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Secretary Calls for Improved Customer Focus in Medical

By Douglas J. Gillert
American Forces Press Service

WASHINGTON, July 22, 1996 – Assistant Secretary of Defense for Health Affairs Dr. Stephen Joseph called customer focus the No. 1 priority for the military health services system.

"Our customers need to have their phone calls answered promptly, they need to be asked if they can be helped and they need to be treated courteously, as important people," Joseph said July 16 at the 1996 TRICARE Lead Agent Conference in Vienna, Va.

Lead agents and their staffs conduct the business end of TRICARE, DoD's health care program. The theme of this year's conference was "best practices," and plenary and breakout sessions throughout the three-day meeting dealt with ways to make health care more efficient, cost effective and customer oriented.

Joseph said re-engineering business practices will enable the lead agent staffs to mold military health into "the best system in the world," he told the conferees. "It is your opportunity, to identify the functional obstacles that restrain you from being a fully customer-focused operation ... [and] implement changes that will enhance operations."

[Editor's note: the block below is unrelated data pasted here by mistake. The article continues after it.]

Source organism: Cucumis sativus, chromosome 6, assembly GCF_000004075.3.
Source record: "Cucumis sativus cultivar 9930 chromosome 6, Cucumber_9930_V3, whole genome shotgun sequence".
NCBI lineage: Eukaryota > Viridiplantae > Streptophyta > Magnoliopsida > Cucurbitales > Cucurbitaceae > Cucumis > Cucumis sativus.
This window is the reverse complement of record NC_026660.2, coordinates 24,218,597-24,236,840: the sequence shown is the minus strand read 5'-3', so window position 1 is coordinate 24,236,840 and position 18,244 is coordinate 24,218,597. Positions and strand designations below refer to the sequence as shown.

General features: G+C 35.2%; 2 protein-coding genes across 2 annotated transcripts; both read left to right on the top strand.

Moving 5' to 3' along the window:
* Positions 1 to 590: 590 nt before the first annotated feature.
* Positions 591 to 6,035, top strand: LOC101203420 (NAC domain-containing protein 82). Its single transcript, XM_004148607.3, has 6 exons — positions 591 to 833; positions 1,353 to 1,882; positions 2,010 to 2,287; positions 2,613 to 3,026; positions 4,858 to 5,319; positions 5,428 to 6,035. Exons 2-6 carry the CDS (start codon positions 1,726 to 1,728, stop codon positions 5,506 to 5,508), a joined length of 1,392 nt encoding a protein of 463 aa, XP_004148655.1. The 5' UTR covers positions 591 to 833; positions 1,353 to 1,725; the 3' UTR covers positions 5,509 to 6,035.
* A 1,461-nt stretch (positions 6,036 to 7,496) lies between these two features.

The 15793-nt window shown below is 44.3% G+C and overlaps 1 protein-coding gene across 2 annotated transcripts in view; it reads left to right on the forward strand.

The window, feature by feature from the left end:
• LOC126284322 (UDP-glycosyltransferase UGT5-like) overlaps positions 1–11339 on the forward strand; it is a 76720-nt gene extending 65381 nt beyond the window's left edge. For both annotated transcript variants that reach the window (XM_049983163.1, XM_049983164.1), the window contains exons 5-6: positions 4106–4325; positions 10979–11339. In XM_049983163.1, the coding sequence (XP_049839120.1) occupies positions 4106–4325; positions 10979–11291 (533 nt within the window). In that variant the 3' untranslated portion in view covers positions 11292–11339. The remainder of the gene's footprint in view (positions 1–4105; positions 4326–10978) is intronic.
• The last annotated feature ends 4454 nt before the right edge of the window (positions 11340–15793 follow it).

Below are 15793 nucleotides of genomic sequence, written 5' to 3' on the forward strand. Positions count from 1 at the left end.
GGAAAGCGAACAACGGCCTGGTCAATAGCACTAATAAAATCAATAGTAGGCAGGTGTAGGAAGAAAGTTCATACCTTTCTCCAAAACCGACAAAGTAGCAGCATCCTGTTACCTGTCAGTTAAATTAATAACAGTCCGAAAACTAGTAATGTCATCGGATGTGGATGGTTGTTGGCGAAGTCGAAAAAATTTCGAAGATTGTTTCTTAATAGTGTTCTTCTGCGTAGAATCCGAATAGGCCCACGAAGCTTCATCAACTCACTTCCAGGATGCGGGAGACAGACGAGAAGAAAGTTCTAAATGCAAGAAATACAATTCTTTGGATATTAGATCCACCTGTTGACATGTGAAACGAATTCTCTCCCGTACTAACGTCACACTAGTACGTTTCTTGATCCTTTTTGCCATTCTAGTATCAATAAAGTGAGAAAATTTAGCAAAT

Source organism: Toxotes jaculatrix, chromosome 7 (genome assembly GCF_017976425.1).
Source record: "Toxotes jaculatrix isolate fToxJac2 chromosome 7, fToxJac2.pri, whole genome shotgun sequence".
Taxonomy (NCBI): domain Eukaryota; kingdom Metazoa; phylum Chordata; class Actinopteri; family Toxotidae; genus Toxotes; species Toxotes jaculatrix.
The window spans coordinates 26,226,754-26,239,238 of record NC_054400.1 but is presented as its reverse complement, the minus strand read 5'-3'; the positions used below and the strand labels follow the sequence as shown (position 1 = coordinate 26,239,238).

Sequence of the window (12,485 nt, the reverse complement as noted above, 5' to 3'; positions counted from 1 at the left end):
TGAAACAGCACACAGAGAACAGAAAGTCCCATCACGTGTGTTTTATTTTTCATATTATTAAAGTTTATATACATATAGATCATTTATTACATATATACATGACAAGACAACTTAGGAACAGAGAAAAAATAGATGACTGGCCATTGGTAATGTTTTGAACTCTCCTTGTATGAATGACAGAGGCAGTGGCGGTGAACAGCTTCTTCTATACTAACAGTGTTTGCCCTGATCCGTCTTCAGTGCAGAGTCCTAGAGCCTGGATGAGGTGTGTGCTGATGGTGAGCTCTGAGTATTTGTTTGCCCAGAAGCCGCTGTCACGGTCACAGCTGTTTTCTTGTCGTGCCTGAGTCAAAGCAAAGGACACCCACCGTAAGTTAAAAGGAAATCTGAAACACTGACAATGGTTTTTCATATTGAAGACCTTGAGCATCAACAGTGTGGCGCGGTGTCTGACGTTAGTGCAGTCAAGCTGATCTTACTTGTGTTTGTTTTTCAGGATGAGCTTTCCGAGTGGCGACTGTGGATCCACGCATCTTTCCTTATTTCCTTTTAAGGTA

Improving the health care system, Joseph said, requires the collaborative efforts of health affairs, the service surgeons general and the Joint Staff. "That's why I talk about the 'Defense Health Program, Inc.'," he said. "This is a corporate venture. Together, we are re-engineering the system of military medicine."

He said lead agent and medical treatment facility staffs also play critical roles in improving the system, citing the more than 300 suggestions and innovations documented in binders distributed at the beginning of the conference. "But there are many really tough issues we are wrestling with," he added. At the top of Joseph's list is portability of the TRICARE benefit between regions.

"The mobility of our patient population demands this feature," he said. Portability would eliminate confusion or reduction in services when patients enrolled in one TRICARE region travel to another region and require medical care while they are there, officials explained. Joseph said the lack of portability currently is a major issue with some of the beneficiary associations.